Department of Interior Releases Federal Indian Boarding School Initiative Investigative Report
On May 11, 2022, the U.S. Department of the Interior released the Federal Indian Boarding School Initiative Investigative Report.
Supervised by Principal Deputy Assistant Secretary for Indian Affairs Bryan Newland, the work includes several phases of collecting records and information related to the Department of Interior’s own oversight and implementation of the Indian boarding school program; formal consultation with tribal nations to clarify the processes and procedures for protecting identified burial sites and associated information; and the submission of a written report on the investigation to the Secretary.
In an official letter included in the report, Department of Interior Assistant Secretary for Indian Affairs Bryan Newland highlights the major findings as follows:
- This report shows for the first time that between 1819 and 1969, the United States operated or supported 408 boarding schools across 37 states (or then-territories), including 21 schools in Alaska and seven schools in Hawaii. This report identifies each of those schools by name and location, some of which operated across multiple sites.
- This report confirms that the United States directly targeted American Indian, Alaska Native, and Native Hawaiian children in the pursuit of a policy of cultural assimilation that coincided with Indian territorial dispossession. It identifies the Federal Indian boarding schools that were used as a means for these ends, along with at least 53 burial sites for children across this system with more site discoveries and data expected as the research continues.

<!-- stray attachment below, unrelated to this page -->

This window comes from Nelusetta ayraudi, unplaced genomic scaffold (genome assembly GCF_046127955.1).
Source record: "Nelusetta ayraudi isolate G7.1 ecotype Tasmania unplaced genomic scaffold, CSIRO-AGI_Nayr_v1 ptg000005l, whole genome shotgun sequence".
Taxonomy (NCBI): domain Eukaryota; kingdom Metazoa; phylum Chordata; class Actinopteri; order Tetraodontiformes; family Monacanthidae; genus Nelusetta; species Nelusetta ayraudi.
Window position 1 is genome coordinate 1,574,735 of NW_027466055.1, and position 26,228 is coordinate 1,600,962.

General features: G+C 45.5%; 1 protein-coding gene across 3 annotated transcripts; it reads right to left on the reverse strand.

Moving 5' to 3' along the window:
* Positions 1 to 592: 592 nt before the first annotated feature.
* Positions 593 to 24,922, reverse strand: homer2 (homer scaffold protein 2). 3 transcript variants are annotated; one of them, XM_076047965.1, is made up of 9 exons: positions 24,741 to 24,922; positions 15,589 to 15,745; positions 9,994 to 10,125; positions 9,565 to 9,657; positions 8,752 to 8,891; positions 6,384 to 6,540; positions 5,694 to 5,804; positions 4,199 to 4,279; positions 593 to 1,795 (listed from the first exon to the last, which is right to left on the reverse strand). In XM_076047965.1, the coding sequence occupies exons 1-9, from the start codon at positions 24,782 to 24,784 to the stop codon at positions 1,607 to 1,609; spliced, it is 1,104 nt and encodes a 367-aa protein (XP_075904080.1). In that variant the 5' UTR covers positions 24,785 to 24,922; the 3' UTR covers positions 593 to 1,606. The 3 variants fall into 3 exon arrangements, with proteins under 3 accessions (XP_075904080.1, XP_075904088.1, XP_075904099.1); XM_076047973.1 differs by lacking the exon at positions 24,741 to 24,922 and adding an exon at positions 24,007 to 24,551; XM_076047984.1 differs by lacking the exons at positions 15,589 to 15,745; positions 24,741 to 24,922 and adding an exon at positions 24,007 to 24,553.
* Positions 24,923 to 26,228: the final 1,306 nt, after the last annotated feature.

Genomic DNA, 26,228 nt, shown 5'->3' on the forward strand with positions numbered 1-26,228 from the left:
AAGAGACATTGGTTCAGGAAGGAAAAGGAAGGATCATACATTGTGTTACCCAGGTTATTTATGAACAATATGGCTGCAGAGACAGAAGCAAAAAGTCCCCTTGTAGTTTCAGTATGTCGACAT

- The report highlights some of the conditions children endured at these schools and raises important questions about the short-term and long-term consequences of the Federal Indian boarding school system on Indian Tribes, Alaska Natives, and the Native Hawaiian Community. Further investigation to examine those consequences is warranted.
The report concludes with recommendations based on the findings. Included in the recommendations is a continuation of the full investigation to produce a second report by the Department including (1) determining locations of marked or unmarked burial sites associated with the Federal Indian boarding school system; (2) identifying names, ages, and Tribal affiliations of children interred at such locations; and (3) approximating a full accounting of Federal support for the Federal Indian boarding school system, including a proactive approximate accounting of any Tribal and, or individual Indian trust funds held in trust by the United States used to support the Federal Indian boarding school system.
The report goes on to recommend: identification of surviving Federal Indian boarding school attendees; documentation of Federal Indian boarding school attendee experiences; support for the protection, preservation, reclamation, and co-management of sites across the Federal Indian boarding school system; development of a specific repository of Federal records involving the Federal Indian boarding school system; identification of and engagement with other Federal agencies to support the Federal Indian Boarding School Initiative, including those with control of any records involving the Federal Indian boarding school system or that provide health care to American Indians, Alaska Natives, and Native Hawaiians; support for non-Federal entities that may independently release records under their control; and Congressional action involving the Native American Graves Protection and Repatriation Act, advancement of Native language revitalization, promotion of Indian health research, and recognition of the generations of American Indian, Alaska Native, and Native Hawaiian children that experienced the Federal Indian boarding school system with a Federal memorial.